The irrigation control system should be only as complex and flexible as the system requires. The controller needed depends on the number of irrigation zones, variability of application devices in different zones, variability of water use zone water needs, soil variability, and local outdoor watering restrictions or guidelines. Minimum recommendations for an automated control system include:
- Three independent programs.
- Station run times from 1 to 200 minutes.
- Four start times per program.
- Odd/even and weekly interval programming capability up to 30 days.
- Water budgeting from 0-100 percent by 10 percent increments by program.
- 365-day calendar.
- Non-volatile memory or battery back-up.
- “Off,” “Auto” and “Manual” operation modes without disturbing programs.
- Rain shut-off device capability.
- Circuitry to signal when a station is shorted or a power failure has occurred.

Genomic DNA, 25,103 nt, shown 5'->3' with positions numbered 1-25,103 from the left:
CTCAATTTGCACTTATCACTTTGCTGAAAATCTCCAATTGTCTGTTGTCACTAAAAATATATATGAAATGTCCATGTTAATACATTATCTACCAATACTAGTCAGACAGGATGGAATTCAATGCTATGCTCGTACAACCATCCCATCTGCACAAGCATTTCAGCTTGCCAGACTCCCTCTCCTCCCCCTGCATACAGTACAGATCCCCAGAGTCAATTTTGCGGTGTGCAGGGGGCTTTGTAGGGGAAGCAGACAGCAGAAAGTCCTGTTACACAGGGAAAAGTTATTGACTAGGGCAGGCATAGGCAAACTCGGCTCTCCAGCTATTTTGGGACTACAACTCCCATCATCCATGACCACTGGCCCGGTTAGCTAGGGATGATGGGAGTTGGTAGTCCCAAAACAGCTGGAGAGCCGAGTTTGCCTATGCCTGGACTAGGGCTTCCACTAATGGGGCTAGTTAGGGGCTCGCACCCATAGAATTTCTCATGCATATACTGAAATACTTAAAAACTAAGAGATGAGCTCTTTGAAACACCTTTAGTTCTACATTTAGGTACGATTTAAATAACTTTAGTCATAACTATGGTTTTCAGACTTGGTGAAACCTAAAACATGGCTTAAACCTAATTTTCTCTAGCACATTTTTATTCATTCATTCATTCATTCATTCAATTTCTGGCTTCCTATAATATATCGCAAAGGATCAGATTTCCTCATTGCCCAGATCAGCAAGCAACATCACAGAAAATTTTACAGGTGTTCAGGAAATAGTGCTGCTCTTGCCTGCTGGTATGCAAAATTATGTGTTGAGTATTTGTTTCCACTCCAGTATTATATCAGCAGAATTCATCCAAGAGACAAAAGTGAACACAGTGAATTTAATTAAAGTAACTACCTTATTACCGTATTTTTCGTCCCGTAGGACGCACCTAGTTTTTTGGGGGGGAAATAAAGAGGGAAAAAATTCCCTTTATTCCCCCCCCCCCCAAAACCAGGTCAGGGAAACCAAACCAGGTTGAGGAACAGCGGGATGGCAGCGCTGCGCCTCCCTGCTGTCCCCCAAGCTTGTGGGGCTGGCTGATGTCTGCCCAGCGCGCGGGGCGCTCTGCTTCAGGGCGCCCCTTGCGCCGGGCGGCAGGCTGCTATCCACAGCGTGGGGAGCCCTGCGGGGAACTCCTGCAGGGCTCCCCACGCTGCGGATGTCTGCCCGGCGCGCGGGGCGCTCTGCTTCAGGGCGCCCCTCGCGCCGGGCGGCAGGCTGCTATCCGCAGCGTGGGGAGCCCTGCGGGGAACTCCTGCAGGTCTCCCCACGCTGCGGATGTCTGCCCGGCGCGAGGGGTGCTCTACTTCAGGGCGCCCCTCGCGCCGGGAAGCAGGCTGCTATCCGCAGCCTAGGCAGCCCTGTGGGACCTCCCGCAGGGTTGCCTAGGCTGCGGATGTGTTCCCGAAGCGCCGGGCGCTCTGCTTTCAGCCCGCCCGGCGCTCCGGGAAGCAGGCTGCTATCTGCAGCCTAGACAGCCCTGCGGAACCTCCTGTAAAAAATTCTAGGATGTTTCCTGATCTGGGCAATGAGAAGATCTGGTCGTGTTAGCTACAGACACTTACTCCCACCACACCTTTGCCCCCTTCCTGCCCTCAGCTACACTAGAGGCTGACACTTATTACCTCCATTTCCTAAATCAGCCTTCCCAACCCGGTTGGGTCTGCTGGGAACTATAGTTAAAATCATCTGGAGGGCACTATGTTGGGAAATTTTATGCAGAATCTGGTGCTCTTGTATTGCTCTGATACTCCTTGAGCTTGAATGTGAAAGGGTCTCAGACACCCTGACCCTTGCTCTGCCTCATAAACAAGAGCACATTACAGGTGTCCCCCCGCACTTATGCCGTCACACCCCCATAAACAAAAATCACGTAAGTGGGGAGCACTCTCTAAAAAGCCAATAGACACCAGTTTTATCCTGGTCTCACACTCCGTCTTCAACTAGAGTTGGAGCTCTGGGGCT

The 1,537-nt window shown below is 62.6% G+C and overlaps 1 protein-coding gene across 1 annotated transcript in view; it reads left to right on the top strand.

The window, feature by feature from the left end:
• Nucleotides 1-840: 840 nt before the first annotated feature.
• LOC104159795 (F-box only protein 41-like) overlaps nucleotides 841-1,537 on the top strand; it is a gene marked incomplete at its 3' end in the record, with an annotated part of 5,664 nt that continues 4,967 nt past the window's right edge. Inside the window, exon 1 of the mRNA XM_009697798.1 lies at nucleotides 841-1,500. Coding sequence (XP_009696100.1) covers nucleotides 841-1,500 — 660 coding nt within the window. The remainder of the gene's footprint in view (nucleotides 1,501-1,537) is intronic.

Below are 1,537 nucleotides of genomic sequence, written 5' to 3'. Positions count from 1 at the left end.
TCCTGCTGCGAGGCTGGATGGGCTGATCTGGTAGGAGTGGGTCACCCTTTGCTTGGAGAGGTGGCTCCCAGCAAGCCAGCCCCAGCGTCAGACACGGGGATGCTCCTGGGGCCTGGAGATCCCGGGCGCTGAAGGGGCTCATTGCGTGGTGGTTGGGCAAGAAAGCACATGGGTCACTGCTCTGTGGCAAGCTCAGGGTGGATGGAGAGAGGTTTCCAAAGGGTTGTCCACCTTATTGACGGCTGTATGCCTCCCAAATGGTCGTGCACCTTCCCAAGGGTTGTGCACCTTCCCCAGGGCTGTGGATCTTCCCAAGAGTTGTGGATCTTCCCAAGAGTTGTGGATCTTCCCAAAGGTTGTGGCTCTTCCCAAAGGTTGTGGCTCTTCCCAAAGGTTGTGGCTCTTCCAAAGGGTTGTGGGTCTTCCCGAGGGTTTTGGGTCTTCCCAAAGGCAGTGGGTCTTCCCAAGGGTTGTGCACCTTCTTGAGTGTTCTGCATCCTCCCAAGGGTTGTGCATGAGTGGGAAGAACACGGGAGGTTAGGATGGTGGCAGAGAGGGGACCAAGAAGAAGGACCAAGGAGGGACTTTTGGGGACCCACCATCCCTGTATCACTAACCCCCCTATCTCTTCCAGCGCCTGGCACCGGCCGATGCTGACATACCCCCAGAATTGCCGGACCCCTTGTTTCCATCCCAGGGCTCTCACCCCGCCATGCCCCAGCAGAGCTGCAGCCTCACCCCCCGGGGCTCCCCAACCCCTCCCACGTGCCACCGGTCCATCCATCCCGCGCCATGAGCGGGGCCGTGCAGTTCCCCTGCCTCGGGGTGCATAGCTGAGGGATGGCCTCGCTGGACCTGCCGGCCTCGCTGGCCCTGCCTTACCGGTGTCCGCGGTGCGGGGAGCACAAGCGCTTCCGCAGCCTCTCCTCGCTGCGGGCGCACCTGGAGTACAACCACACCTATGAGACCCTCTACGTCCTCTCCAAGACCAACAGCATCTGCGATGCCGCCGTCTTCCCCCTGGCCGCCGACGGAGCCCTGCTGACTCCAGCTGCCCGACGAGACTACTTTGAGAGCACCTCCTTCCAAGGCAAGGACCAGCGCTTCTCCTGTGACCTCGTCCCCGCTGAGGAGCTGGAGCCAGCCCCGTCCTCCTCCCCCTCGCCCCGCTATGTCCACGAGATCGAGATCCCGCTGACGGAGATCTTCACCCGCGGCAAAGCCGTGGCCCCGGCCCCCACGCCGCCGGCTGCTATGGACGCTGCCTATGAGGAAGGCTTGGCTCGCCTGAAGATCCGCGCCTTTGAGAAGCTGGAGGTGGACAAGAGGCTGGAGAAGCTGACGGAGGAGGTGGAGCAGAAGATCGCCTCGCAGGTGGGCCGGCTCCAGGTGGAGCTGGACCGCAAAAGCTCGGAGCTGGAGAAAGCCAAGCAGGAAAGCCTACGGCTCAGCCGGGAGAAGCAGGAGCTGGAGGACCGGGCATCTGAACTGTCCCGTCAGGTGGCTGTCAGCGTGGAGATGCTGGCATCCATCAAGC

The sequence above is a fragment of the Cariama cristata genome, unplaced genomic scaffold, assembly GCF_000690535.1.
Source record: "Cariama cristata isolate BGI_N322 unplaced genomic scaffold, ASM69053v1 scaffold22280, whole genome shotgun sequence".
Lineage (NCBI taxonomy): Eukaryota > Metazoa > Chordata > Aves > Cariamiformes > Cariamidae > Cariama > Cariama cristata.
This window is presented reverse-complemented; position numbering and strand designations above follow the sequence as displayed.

Use soil moisture sensing based on real-time weather based control for irrigation management.
Soil moisture sensors can be used to monitor soil moisture and suspend irrigation if the moisture reserve in the root zone is adequate. To do this, a separate common wire from the controller to each water-use zone station valve is required to allow for soil moisture sensor-based control of each water use zone.
Weather data measured on site and used to calculate water requirement can also be used to control irrigation application timing. Both real-time weather data and real-time soil moisture data are also available from satellites. This satellite data can be used to control irrigation systems and apply water only when the weather or soil moisture dictates a need. See Chapter 6 for additional information.
Irrigation System Maintenance and Management
Use the short cycle feature for low permeability soils or steep slopes to prevent runoff.